Blake Griffin’s response to DeMarcus Cousins calling him an actor: “You have to consider the source.”

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There’s a weird sort of rivalry brewing between the Kings and the Clippers, that, on the surface, doesn’t seem to make much sense. While L.A. has two current All-Stars and is likely to be a top-four seed when the playoffs begin in a few short weeks, Sacramento is a perennial lottery team with a couple of decent assets, but not much else.

When you look at the way Blake Griffin and DeMarcus Cousins each play the game with a chip on their shoulder, things begin to come into focus.

Griffin and Cousins went at it last Thursday, and the moody Sacramento big man didn’t like the way Griffin was treated by the officials. In his eyes, Blake received the benefit of the doubt far too often, so Cousins called him an “actor,” who “is in L.A. where actors belong.”

“It hurts. It hurts so bad,” Griffin did not say, and never would say under any circumstances.

Not a terribly creative jab from Cousins, and not a terribly offensive one, either. At least not to Griffin, who actually did respond Saturday night after his Clippers beat the Kings for the second time this week.

“Well, I first heard about it from my acting coach. He sent me an e-mail and obviously he was thrilled. It was a complement. I guess he’s seen some commercials and stuff, so I appreciate it. Nah, I don’t care. I’m not into going back and forth and name calling players through the media and all that, just let it go.”

Griffin was then asked if his reaction to Cousins speaks to who he is as a player:

“I mean this in the nicest possible way. You have to consider the source. If this is somebody that’s really has been in the league a long time, and really knows the ins and outs of the game, and has a great reputation for carrying himself the right way, then it’s something I would kind of look at and be like I really rubbed this guy the wrong way, but someone like that you just keep going.”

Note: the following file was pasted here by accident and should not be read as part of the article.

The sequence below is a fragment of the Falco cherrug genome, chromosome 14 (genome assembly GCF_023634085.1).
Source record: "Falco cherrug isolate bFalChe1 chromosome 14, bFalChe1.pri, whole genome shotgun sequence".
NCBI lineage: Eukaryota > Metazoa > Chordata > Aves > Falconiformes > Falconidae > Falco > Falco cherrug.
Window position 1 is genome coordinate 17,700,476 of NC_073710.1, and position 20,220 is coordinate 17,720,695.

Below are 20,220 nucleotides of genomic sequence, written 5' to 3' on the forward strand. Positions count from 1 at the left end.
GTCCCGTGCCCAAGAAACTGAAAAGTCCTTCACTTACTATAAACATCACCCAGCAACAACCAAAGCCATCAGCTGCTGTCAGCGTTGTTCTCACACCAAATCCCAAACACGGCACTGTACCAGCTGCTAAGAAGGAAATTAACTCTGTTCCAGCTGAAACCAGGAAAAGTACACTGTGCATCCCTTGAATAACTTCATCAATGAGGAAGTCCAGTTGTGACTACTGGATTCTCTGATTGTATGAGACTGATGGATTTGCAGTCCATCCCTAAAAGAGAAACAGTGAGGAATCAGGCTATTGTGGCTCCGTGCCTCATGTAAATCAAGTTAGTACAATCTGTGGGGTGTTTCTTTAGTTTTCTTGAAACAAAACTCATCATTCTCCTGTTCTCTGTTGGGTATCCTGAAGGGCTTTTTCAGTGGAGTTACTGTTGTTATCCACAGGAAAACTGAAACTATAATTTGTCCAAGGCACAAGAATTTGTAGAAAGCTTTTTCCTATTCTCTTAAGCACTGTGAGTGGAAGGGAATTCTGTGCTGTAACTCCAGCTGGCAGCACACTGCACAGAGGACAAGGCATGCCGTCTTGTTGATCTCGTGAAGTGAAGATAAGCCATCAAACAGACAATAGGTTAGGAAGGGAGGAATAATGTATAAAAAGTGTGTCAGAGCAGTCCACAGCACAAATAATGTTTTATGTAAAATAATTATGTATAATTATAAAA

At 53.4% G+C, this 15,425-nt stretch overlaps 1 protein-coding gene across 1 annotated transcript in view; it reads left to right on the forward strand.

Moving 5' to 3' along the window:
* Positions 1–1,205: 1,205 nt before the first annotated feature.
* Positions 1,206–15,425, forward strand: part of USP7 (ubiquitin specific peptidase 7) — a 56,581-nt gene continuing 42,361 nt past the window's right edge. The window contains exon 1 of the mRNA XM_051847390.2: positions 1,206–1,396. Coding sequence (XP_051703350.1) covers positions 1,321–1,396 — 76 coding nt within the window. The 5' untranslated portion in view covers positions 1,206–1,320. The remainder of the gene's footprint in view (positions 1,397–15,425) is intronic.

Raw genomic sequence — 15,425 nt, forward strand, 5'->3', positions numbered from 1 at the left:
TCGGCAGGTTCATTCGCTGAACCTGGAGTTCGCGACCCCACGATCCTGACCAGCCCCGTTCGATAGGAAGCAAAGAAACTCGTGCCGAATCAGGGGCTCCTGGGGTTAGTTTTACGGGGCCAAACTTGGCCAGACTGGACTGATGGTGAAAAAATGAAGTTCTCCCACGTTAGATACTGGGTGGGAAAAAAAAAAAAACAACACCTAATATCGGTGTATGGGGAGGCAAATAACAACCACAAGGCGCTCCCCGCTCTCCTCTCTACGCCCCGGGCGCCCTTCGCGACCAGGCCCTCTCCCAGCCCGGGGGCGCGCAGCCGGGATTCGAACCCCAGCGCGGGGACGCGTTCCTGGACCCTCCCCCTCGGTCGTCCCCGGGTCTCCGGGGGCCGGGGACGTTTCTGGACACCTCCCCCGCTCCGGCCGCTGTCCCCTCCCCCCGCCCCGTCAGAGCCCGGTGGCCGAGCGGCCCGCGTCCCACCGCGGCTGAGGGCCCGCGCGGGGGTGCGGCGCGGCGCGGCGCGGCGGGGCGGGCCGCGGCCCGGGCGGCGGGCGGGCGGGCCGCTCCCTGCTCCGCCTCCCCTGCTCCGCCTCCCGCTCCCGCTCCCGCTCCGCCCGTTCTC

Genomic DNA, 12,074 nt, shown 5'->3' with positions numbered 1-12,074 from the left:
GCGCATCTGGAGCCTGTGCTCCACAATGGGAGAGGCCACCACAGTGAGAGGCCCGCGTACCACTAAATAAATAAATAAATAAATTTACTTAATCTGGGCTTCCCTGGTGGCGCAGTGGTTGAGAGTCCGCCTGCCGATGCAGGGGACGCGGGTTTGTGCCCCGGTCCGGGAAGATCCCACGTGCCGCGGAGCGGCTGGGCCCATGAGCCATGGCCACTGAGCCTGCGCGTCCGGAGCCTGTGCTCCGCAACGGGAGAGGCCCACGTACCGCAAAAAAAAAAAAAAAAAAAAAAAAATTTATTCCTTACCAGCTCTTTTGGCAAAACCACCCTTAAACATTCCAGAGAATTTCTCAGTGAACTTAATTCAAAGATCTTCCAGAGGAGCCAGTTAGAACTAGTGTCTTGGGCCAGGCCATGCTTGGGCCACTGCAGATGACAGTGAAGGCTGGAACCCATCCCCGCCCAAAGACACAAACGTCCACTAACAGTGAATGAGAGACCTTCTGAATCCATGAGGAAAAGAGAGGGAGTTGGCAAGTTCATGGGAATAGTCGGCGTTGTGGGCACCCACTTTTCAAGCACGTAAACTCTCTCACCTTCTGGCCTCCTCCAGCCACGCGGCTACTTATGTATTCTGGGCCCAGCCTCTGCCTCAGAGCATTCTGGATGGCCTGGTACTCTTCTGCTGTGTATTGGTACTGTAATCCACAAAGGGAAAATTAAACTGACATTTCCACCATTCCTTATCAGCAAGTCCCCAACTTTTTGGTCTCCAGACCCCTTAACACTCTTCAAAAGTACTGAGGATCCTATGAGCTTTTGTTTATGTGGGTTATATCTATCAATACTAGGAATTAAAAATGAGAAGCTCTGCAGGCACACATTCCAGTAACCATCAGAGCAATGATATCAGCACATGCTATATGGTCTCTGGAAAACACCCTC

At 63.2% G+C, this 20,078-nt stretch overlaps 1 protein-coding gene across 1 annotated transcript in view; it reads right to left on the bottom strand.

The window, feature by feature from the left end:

Cousins was fined by the league for his comments about the way the officials treat Griffin after Thursday’s game, so wisely, he didn’t want to go down that road again on Saturday.

“I’m in enough trouble as it is. … It’s not a (personal) rivalry,” he told reporters afterward. “We’re just playing ball. They’re a playoff team and we’re not, so it’s not much of a rivalry.”

Neither Cousins nor Griffin play a style of basketball that is endearing to anyone but fans of their respective teams. Griffin’s act is a little more widely-accepted due to playing in the large market alongside Chris Paul, and of course for the sensational (if sometimes illegal) way he’s able to dunk over his opponents.

Cousins, meanwhile, has emerged as one of the better rebounders in the game in his young career, and you can see a time in the not too distant future when his overall game takes him to an All-Star level, as well. But his brooding on-court personality is something only his teammates could love, so expect the majority of fans to side with Griffin in this silly back-and-forth that hopefully, mercifully, and thankfully appears to be over.

Report: Phil Jackson thought Carmelo Anthony was trying to sabotage him

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In March, Kristaps Porzingis offered a strong endorsement of the triangle.

That put him between then-Knicks president Phil Jackson and forward Carmelo Anthony.

Marc Berman of the New York Post:

According to an NBA source, Anthony was furious to read Porzingis’ positive sentiments on an offense he disdains.

“Melo really chewed him out, lit into him,’’ the source said.

Actually, some Knicks officials believe Anthony’s influence on Porzingis has been detrimental and a key reason why Jackson became adamant about removing him from the roster any way he could.

“Phil thought Carmelo was trying to sabotage him,’’ an NBA source said.

Jackson tried to pressure Anthony out of New York, tweeted criticism of Anthony, sidestepped Anthony’s requests to meet, seemingly pushed an anti-Anthony narrative, publicly called Anthony a ball hog and used racially insensitive language to discuss Anthony’s friend, LeBron James.

But Anthony was trying to sabotage Jackson?

It’s unhealthy for a team’s president and highest-paid players to be on such different pages, but it’s also unhealthy for a team to be caught up on an antiquated offensive system. Anthony acquiescing to Jackson might have made the Knicks’ better in the short term. But if he widened the fractures that eventually caused the Knicks to split from Jackson, Anthony did the team a favor in the long run.

Report: Masai Ujiri’s salary about half what Phil Jackson’s was

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James Dolan isn’t fixing the Knicks’ biggest problem – James Dolan.

But the owner took a step in the right direction a few years ago by pouring a ton of money into the front office. Of course, Dolan did it in the worst way. Offering a five-year, $60 million contract, he didn’t target general managers with proven track records of success. He hired front-office novice Phil Jackson, whose tenure was a wreck.

With Jackson out, will Dolan get it right this time?